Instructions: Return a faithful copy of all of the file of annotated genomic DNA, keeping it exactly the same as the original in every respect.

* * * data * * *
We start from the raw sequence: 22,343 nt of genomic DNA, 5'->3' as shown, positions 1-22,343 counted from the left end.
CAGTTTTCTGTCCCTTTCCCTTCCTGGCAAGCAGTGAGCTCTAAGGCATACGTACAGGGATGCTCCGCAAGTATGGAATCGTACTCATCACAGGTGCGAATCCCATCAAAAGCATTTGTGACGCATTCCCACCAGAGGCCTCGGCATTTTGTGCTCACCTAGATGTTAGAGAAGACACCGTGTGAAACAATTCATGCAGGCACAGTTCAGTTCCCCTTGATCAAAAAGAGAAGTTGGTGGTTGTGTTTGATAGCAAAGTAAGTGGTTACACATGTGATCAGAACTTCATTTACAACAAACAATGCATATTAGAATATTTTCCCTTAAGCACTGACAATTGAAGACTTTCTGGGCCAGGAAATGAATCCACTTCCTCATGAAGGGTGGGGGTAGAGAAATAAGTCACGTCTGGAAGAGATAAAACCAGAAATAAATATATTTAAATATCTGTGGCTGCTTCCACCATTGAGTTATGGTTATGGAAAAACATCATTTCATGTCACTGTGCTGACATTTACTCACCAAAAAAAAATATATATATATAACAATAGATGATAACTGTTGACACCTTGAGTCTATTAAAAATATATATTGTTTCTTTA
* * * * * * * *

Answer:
We start from the raw sequence: 22,343 nt of genomic DNA, 5'->3' as shown, positions 1-22,343 counted from the left end.
CAGTTTTCTGTCCCTTTCCCTTCCTGGCAAGCAGTGAGCTCTAAGGCATACGTACAGGGATGCTCCGCAAGTATGGAATCGTACTCATCACAGGTGCGAATCCCATCAAAAGCATTTGTGACGCATTCCCACCAGAGGCCTCGGCATTTTGTGCTCACCTAGATGTTAGAGAAGACACCGTGTGAAACAATTCATGCAGGCACAGTTCAGTTCCCCTTGATCAAAAAGAGAAGTTGGTGGTTGTGTTTGATAGCAAAGTAAGTGGTTACACATGTGATCAGAACTTCATTTACAACAAACAATGCATATTAGAATATTTTCCCTTAAGCACTGACAATTGAAGACTTTCTGGGCCAGGAAATGAATCCACTTCCTCATGAAGGGTGGGGGTAGAGAAATAAGTCACGTCTGGAAGAGATAAAACCAGAAATAAATATATTTAAATATCTGTGGCTGCTTCCACCATTGAGTTATGGTTATGGAAAAACATCATTTCATGTCACTGTGCTGACATTTACTCACCAAAAAAAAATATATATATATAACAATAGATGATAACTGTTGACACCTTGAGTCTATTAAAAATATATATTGTTTCTTTA